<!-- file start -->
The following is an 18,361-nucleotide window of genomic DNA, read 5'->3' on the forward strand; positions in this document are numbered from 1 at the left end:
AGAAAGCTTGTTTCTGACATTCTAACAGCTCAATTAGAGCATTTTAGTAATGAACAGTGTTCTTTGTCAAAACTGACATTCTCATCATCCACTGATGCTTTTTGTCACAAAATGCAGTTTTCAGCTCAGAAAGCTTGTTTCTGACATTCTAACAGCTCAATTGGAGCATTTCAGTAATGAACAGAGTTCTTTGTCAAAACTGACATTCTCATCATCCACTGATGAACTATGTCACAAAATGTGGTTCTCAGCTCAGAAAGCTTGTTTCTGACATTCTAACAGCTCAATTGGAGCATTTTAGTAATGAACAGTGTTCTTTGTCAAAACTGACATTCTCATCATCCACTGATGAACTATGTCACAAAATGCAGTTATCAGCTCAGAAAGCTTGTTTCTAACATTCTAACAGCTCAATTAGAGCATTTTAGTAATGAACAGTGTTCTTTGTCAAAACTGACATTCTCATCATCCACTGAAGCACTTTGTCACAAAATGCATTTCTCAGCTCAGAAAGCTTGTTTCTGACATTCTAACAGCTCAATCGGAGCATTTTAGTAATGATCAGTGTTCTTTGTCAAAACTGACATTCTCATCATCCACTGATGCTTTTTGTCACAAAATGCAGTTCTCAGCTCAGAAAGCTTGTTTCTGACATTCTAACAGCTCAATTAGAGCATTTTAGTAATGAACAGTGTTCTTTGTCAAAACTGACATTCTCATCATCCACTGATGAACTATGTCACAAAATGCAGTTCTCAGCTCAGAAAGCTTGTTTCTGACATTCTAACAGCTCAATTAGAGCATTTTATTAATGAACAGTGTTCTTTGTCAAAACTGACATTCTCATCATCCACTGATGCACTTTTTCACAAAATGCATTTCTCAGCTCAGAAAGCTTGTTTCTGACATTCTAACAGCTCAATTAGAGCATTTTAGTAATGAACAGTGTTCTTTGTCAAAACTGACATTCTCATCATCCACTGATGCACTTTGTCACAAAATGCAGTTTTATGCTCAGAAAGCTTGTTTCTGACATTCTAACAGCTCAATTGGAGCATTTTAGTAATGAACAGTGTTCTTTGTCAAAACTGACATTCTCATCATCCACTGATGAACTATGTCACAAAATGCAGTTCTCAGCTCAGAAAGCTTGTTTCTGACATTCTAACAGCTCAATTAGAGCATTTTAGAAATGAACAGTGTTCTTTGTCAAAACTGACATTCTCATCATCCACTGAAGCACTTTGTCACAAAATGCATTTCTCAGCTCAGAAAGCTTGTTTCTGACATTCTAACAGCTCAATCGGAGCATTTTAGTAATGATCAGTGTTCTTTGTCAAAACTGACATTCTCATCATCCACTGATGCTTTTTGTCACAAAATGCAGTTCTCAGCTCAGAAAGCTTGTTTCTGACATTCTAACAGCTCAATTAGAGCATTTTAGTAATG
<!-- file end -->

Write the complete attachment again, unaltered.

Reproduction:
The following is an 18,361-nucleotide window of genomic DNA, read 5'->3' on the forward strand; positions in this document are numbered from 1 at the left end:
AGAAAGCTTGTTTCTGACATTCTAACAGCTCAATTAGAGCATTTTAGTAATGAACAGTGTTCTTTGTCAAAACTGACATTCTCATCATCCACTGATGCTTTTTGTCACAAAATGCAGTTTTCAGCTCAGAAAGCTTGTTTCTGACATTCTAACAGCTCAATTGGAGCATTTCAGTAATGAACAGAGTTCTTTGTCAAAACTGACATTCTCATCATCCACTGATGAACTATGTCACAAAATGTGGTTCTCAGCTCAGAAAGCTTGTTTCTGACATTCTAACAGCTCAATTGGAGCATTTTAGTAATGAACAGTGTTCTTTGTCAAAACTGACATTCTCATCATCCACTGATGAACTATGTCACAAAATGCAGTTATCAGCTCAGAAAGCTTGTTTCTAACATTCTAACAGCTCAATTAGAGCATTTTAGTAATGAACAGTGTTCTTTGTCAAAACTGACATTCTCATCATCCACTGAAGCACTTTGTCACAAAATGCATTTCTCAGCTCAGAAAGCTTGTTTCTGACATTCTAACAGCTCAATCGGAGCATTTTAGTAATGATCAGTGTTCTTTGTCAAAACTGACATTCTCATCATCCACTGATGCTTTTTGTCACAAAATGCAGTTCTCAGCTCAGAAAGCTTGTTTCTGACATTCTAACAGCTCAATTAGAGCATTTTAGTAATGAACAGTGTTCTTTGTCAAAACTGACATTCTCATCATCCACTGATGAACTATGTCACAAAATGCAGTTCTCAGCTCAGAAAGCTTGTTTCTGACATTCTAACAGCTCAATTAGAGCATTTTATTAATGAACAGTGTTCTTTGTCAAAACTGACATTCTCATCATCCACTGATGCACTTTTTCACAAAATGCATTTCTCAGCTCAGAAAGCTTGTTTCTGACATTCTAACAGCTCAATTAGAGCATTTTAGTAATGAACAGTGTTCTTTGTCAAAACTGACATTCTCATCATCCACTGATGCACTTTGTCACAAAATGCAGTTTTATGCTCAGAAAGCTTGTTTCTGACATTCTAACAGCTCAATTGGAGCATTTTAGTAATGAACAGTGTTCTTTGTCAAAACTGACATTCTCATCATCCACTGATGAACTATGTCACAAAATGCAGTTCTCAGCTCAGAAAGCTTGTTTCTGACATTCTAACAGCTCAATTAGAGCATTTTAGAAATGAACAGTGTTCTTTGTCAAAACTGACATTCTCATCATCCACTGAAGCACTTTGTCACAAAATGCATTTCTCAGCTCAGAAAGCTTGTTTCTGACATTCTAACAGCTCAATCGGAGCATTTTAGTAATGATCAGTGTTCTTTGTCAAAACTGACATTCTCATCATCCACTGATGCTTTTTGTCACAAAATGCAGTTCTCAGCTCAGAAAGCTTGTTTCTGACATTCTAACAGCTCAATTAGAGCATTTTAGTAATG